Wednesday, October 17, 2018

John Hersey's A Bell For Adano


Thank you, #1944Club, for getting me to finally read John Hersey's A Bell For Adano, which has been loitering on my TBR pile for who knows how long. What fun!

A Bell For Adano is the story of Major Joppolo, an Italian-American who's put in charge of Adano, an imaginary town in Sicily, from the first days of Operation Husky, the Allied invasion of Sicily in 1933. 

You can imagine the sort of problems Joppolo faces in trying to sort out a town in the immediate aftermath of its liberation, but there are two in particular that bedevil Joppolo. The first is the bell of the city hall that rang until just weeks before the invasion; it was the spirit of the city; the Fascists sent it off to be melted down for munitions. It needs to be recovered, or something needs to replace it. The other is the American General Marvin, the villain of the novel, who, in a fit of anger at a traffic jam, shoots a mule and orders all carts off the streets of Adano. But Adano is a poor town, with no well; it depends on carts to bring in water as well as its other supplies. Joppolo will need to fix this. These two tasks drive the plot and come together for its resolution.

This is Hersey's first novel, though he had been a reporter for Time magazine and written two books of World War 2 reportage before this. He was embedded with American troops as they came into Sicily. He's got a pleasant spare style, both humorous and touching:
     Father Pensovecchio could not remember when so many people had come to the Church of San Angelo. 
     Perhaps he had not been without guile when he had mentioned to ten or twelve people, quite casually, that the American Major would be in Church in the morning, and that he himself had something to say about the Americans. What priest does not like to have many listeners?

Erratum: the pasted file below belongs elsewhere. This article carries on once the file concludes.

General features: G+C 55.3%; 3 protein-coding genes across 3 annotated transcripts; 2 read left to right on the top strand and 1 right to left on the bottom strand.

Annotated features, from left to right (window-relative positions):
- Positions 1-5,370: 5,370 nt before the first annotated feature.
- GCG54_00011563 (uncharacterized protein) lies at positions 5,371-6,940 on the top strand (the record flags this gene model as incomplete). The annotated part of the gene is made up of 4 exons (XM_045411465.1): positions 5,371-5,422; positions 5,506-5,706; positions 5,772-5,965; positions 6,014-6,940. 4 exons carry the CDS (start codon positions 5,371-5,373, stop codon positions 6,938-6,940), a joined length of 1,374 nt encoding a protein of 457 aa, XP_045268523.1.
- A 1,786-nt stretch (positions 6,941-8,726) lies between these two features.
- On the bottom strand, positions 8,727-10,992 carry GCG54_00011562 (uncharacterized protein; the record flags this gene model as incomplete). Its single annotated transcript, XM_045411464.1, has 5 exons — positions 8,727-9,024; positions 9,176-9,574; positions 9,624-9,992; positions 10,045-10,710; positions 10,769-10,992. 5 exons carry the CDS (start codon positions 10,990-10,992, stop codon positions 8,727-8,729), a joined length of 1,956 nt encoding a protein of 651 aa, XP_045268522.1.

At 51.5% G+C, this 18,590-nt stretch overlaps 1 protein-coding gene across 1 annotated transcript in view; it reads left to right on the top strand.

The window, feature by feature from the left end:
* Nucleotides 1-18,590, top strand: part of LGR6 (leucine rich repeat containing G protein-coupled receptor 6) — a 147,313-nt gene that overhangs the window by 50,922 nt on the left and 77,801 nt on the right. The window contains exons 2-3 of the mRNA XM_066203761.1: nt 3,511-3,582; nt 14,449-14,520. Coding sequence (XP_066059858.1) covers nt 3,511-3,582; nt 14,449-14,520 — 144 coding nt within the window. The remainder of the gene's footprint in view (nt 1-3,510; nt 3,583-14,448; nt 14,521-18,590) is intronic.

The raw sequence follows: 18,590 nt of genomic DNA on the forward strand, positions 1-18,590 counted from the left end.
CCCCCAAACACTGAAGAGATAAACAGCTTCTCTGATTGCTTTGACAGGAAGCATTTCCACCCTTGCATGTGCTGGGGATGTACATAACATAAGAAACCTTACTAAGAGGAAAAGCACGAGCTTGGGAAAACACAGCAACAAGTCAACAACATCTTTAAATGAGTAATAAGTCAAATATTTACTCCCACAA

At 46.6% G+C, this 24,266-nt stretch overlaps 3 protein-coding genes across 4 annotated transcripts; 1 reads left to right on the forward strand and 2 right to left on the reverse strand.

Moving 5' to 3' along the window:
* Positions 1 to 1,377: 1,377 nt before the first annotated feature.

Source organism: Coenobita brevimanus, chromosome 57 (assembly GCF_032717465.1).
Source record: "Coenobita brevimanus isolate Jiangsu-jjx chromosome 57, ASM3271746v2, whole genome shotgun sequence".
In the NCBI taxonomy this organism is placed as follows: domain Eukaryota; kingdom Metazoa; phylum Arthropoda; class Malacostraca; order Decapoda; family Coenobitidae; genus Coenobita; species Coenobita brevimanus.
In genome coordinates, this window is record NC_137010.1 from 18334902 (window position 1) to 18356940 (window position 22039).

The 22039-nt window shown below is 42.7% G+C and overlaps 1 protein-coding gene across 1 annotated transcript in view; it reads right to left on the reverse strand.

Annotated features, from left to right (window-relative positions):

Well, Joppolo is a good man in a difficult situation, fighting American ignorance and disdain, bureaucratic disregard and logrolling, not to mention the occasional actual leftover Fascist. His tale is engaging, sweet, but not too sweet. Recommended.

And if it's just a little self-congratulatory, well, that helped it to go on and win the Pulitzer for fiction in 1945, and it may also be the U. S., in comparison to every other war fought since then, could be allowed a little self-congratulation. Especially in the matter of the government they provided for occupation.

I didn't read the handsome reissue shown above, but the rather beat-up copy shown in my pile o' 1944 books:


But it does seem to actually date from the period (not sure anymore where I found the book). But this is on the inside cover:


Thanks to Karen and Simon for hosting!


2 comments:

  1. Thanks for joining in! I'm glad this one was such a success :)

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    Replies
    1. It was! And not just for knocking off those endless TBR books...

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